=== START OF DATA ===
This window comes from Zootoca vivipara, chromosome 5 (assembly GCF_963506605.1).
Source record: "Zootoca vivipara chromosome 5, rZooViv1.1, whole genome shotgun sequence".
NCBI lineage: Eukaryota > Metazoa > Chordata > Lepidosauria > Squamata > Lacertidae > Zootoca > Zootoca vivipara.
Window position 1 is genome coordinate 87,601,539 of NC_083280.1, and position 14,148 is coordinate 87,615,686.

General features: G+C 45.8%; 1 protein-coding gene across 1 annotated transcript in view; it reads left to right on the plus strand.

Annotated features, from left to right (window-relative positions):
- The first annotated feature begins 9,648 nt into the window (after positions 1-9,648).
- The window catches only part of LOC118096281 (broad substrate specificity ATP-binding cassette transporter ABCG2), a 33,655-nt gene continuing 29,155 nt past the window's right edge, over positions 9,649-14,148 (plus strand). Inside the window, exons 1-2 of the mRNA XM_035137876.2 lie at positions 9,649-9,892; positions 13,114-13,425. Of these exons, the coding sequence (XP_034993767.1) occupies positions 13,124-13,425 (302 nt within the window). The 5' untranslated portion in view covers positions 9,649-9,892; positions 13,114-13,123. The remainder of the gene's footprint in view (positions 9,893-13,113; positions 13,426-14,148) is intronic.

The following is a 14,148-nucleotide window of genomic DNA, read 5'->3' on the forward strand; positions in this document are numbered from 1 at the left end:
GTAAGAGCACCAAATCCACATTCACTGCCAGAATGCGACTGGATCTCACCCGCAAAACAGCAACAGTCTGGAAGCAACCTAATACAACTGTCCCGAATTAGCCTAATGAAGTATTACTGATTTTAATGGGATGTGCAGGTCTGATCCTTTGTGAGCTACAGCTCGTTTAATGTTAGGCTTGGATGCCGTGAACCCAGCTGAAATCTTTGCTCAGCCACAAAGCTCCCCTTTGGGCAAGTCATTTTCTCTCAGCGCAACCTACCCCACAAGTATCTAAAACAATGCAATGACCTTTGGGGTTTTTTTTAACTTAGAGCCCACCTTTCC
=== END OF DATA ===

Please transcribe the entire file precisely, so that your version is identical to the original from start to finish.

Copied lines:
This window comes from Zootoca vivipara, chromosome 5 (assembly GCF_963506605.1).
Source record: "Zootoca vivipara chromosome 5, rZooViv1.1, whole genome shotgun sequence".
NCBI lineage: Eukaryota > Metazoa > Chordata > Lepidosauria > Squamata > Lacertidae > Zootoca > Zootoca vivipara.
Window position 1 is genome coordinate 87,601,539 of NC_083280.1, and position 14,148 is coordinate 87,615,686.

General features: G+C 45.8%; 1 protein-coding gene across 1 annotated transcript in view; it reads left to right on the plus strand.

Annotated features, from left to right (window-relative positions):
- The first annotated feature begins 9,648 nt into the window (after positions 1-9,648).
- The window catches only part of LOC118096281 (broad substrate specificity ATP-binding cassette transporter ABCG2), a 33,655-nt gene continuing 29,155 nt past the window's right edge, over positions 9,649-14,148 (plus strand). Inside the window, exons 1-2 of the mRNA XM_035137876.2 lie at positions 9,649-9,892; positions 13,114-13,425. Of these exons, the coding sequence (XP_034993767.1) occupies positions 13,124-13,425 (302 nt within the window). The 5' untranslated portion in view covers positions 9,649-9,892; positions 13,114-13,123. The remainder of the gene's footprint in view (positions 9,893-13,113; positions 13,426-14,148) is intronic.

The following is a 14,148-nucleotide window of genomic DNA, read 5'->3' on the forward strand; positions in this document are numbered from 1 at the left end:
GTAAGAGCACCAAATCCACATTCACTGCCAGAATGCGACTGGATCTCACCCGCAAAACAGCAACAGTCTGGAAGCAACCTAATACAACTGTCCCGAATTAGCCTAATGAAGTATTACTGATTTTAATGGGATGTGCAGGTCTGATCCTTTGTGAGCTACAGCTCGTTTAATGTTAGGCTTGGATGCCGTGAACCCAGCTGAAATCTTTGCTCAGCCACAAAGCTCCCCTTTGGGCAAGTCATTTTCTCTCAGCGCAACCTACCCCACAAGTATCTAAAACAATGCAATGACCTTTGGGGTTTTTTTTAACTTAGAGCCCACCTTTCC